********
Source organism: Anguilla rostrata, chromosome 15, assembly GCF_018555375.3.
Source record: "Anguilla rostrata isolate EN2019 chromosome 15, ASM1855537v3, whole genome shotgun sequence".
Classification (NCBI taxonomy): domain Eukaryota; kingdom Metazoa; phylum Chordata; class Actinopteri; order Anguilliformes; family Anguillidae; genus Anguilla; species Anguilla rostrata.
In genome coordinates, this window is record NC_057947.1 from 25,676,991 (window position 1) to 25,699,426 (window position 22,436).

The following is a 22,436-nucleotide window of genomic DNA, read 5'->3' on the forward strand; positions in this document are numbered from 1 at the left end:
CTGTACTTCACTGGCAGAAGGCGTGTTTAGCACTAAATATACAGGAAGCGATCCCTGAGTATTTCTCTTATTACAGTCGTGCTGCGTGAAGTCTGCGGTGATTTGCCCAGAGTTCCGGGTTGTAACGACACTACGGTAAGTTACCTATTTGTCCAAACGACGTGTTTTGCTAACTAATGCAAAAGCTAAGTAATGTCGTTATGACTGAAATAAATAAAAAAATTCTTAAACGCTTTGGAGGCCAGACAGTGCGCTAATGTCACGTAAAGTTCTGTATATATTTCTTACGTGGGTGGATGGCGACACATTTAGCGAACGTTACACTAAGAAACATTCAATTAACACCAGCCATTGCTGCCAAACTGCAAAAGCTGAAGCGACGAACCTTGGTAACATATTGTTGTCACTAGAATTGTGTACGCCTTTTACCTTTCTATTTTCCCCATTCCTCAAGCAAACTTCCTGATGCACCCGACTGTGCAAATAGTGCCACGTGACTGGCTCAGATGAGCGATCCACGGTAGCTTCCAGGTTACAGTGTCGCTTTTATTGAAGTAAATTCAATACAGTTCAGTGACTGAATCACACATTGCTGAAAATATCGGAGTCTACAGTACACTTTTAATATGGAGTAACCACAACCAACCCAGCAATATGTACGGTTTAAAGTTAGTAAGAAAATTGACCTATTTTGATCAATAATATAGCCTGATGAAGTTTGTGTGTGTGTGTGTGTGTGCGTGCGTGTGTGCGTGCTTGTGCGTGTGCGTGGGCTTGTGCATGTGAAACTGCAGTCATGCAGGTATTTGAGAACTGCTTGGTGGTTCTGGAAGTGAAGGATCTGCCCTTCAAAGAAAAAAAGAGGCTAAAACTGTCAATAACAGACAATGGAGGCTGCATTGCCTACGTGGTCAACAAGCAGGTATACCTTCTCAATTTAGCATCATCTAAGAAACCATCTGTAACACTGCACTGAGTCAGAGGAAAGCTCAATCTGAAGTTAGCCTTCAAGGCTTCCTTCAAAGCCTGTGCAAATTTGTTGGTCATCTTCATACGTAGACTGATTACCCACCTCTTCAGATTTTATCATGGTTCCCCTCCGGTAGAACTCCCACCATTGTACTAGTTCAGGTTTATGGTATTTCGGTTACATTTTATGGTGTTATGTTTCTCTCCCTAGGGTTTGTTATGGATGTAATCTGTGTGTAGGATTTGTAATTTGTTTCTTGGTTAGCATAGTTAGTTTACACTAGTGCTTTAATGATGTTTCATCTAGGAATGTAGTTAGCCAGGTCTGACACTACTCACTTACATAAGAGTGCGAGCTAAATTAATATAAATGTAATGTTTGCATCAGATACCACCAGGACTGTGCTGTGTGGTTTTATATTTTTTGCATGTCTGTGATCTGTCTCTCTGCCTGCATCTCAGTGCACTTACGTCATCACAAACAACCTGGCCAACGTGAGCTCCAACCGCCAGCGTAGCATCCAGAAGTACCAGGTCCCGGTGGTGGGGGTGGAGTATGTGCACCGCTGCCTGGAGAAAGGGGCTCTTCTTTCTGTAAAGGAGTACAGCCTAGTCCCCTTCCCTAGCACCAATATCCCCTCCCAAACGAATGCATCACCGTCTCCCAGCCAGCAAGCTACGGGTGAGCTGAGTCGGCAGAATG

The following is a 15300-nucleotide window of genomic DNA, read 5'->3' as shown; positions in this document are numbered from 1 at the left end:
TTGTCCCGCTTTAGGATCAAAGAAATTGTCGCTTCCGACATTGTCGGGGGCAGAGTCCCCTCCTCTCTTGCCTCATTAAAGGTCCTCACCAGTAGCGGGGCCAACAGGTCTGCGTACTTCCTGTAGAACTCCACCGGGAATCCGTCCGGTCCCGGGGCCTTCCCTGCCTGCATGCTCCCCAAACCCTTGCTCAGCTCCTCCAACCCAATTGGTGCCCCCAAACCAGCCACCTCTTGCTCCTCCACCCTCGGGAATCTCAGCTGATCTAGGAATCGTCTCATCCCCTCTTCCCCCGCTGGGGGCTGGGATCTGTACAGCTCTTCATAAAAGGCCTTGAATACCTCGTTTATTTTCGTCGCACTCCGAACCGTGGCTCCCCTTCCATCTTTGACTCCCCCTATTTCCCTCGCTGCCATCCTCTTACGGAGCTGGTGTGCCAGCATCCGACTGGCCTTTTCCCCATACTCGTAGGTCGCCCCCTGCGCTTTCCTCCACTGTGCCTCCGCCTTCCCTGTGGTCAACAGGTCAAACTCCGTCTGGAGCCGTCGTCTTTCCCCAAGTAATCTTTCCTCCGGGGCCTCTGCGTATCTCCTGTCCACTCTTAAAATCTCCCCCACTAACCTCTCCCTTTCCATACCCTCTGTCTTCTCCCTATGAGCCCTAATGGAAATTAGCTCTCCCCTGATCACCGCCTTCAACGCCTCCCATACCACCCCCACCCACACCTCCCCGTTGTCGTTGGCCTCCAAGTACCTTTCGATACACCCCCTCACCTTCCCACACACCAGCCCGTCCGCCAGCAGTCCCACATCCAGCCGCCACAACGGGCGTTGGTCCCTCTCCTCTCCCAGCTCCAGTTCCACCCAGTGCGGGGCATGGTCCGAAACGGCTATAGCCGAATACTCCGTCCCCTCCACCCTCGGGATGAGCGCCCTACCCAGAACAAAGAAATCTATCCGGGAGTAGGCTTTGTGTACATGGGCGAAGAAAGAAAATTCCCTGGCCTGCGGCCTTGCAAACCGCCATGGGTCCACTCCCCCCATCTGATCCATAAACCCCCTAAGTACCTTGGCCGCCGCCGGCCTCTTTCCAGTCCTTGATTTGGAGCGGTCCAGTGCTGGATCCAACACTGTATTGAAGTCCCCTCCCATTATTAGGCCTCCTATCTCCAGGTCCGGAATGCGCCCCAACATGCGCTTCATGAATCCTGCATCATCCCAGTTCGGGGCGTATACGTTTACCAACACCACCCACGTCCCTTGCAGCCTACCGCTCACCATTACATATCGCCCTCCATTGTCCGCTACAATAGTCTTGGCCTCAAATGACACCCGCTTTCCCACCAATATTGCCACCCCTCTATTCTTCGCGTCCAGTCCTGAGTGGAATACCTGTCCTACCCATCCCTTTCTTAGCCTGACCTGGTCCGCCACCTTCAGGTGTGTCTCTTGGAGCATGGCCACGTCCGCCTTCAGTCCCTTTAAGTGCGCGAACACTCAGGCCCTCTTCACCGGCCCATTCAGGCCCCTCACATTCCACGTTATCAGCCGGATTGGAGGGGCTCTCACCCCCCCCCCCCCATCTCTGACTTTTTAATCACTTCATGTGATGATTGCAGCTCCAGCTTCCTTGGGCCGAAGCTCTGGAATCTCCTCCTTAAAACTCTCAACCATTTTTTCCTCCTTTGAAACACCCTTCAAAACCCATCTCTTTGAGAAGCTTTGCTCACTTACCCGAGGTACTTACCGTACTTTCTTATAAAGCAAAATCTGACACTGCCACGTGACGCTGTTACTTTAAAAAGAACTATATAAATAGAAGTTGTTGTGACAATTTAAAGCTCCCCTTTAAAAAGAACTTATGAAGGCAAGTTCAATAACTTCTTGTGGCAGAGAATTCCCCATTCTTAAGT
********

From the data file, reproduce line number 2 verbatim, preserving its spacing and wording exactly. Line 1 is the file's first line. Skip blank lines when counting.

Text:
Source record: "Anguilla rostrata isolate EN2019 chromosome 15, ASM1855537v3, whole genome shotgun sequence".